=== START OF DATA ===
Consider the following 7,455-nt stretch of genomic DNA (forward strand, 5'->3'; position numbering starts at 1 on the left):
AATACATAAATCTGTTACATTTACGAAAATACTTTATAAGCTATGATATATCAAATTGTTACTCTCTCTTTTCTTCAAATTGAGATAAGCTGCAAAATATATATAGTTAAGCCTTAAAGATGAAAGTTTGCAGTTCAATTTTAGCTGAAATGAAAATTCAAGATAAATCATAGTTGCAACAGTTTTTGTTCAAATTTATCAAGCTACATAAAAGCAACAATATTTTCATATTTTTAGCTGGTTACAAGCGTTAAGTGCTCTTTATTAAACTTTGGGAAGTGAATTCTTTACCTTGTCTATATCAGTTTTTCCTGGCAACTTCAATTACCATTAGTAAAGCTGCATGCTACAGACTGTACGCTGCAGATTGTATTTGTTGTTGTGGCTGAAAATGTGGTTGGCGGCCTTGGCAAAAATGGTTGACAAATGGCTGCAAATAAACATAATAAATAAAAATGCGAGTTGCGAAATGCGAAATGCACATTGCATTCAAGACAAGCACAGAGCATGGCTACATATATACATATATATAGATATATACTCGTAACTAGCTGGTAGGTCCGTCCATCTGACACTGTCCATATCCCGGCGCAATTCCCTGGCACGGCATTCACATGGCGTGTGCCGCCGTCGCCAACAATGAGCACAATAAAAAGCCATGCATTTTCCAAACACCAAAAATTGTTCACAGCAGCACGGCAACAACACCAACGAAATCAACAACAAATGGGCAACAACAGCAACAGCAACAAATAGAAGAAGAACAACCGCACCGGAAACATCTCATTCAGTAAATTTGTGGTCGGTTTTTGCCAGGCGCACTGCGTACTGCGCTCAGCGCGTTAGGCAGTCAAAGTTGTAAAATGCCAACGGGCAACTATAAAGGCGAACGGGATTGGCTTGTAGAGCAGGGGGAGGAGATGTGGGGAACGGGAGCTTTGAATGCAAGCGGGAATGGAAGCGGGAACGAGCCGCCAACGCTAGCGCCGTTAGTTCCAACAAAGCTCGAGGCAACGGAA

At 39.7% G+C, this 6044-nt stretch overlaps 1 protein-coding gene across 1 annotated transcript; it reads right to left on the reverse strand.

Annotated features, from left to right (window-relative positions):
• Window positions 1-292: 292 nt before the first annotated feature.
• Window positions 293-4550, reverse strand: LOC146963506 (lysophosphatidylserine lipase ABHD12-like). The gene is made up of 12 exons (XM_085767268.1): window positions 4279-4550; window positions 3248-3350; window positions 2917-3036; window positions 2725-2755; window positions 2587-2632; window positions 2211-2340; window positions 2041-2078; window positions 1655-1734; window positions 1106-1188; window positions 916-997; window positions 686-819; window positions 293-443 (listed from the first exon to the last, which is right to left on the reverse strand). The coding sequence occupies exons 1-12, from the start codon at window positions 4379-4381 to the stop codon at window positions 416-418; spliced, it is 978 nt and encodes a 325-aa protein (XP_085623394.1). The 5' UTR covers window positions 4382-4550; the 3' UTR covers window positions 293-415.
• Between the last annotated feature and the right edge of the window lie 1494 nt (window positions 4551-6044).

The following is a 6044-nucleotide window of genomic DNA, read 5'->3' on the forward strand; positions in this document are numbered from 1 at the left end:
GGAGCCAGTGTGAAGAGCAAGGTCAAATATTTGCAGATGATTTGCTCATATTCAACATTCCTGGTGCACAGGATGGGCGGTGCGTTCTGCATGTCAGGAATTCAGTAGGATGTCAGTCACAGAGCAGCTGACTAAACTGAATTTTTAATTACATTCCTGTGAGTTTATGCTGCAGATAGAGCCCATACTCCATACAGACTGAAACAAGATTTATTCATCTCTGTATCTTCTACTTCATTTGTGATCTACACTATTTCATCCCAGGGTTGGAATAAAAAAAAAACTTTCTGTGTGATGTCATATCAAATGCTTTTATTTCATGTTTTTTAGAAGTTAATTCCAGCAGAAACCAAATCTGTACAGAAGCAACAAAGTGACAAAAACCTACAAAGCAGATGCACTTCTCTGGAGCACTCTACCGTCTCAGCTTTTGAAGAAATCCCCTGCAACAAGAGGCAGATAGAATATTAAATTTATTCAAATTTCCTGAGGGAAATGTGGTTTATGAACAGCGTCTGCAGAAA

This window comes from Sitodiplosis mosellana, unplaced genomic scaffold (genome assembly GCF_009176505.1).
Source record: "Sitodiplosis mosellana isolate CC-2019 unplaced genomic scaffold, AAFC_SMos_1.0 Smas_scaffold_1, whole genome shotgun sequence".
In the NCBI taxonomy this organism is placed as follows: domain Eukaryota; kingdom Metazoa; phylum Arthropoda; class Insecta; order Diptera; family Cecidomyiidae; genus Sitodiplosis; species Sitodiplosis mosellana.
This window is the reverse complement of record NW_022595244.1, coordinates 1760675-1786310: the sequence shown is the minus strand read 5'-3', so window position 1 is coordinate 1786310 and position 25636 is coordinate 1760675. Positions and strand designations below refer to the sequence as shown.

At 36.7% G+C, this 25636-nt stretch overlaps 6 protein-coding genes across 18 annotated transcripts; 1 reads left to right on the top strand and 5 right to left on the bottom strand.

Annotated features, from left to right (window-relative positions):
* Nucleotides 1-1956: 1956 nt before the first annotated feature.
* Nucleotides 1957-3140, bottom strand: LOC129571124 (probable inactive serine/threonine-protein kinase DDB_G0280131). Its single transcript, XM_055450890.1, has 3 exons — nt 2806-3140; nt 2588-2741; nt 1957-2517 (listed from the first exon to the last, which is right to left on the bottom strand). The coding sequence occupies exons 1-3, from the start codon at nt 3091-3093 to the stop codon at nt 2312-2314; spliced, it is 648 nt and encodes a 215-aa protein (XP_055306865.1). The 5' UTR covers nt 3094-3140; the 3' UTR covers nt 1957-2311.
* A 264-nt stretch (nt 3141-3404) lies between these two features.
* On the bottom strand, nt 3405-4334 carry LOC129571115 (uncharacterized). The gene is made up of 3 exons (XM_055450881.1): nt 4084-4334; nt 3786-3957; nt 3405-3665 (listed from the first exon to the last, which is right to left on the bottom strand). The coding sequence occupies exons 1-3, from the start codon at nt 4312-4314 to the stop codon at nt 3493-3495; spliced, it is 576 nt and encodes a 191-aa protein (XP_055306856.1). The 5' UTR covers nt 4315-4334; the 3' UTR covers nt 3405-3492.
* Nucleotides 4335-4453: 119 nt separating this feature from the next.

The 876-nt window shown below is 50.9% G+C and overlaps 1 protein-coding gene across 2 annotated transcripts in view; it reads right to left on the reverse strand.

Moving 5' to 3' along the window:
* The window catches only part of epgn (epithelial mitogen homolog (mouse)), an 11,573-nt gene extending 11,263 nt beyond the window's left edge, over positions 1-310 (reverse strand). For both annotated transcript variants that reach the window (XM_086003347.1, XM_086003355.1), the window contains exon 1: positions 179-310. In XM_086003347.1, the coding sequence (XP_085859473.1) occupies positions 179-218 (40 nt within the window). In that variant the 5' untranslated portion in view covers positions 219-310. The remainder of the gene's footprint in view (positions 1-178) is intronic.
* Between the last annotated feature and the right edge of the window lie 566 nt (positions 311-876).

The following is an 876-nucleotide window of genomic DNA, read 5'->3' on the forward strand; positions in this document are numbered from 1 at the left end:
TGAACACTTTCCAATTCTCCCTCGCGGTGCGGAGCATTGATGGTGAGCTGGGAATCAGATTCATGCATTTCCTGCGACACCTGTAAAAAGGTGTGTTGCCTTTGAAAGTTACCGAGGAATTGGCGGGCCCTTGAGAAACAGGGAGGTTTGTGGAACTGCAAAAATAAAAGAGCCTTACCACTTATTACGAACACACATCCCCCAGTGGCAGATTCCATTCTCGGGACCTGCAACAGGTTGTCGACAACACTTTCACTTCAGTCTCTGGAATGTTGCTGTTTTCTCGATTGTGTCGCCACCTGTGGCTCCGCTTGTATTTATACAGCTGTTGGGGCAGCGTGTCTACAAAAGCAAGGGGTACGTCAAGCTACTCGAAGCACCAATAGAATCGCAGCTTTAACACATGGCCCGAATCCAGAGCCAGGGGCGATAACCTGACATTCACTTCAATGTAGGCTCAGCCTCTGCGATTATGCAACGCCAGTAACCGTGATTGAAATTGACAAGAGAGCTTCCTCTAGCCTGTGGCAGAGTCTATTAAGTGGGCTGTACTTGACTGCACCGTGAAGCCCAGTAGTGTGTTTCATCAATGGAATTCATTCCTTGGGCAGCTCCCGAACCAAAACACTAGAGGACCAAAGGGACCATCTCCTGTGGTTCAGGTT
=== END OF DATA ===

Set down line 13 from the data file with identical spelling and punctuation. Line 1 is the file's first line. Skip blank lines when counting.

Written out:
This window is the reverse complement of record NW_022595244.1, coordinates 1760675-1786310: the sequence shown is the minus strand read 5'-3', so window position 1 is coordinate 1786310 and position 25636 is coordinate 1760675. Positions and strand designations below refer to the sequence as shown.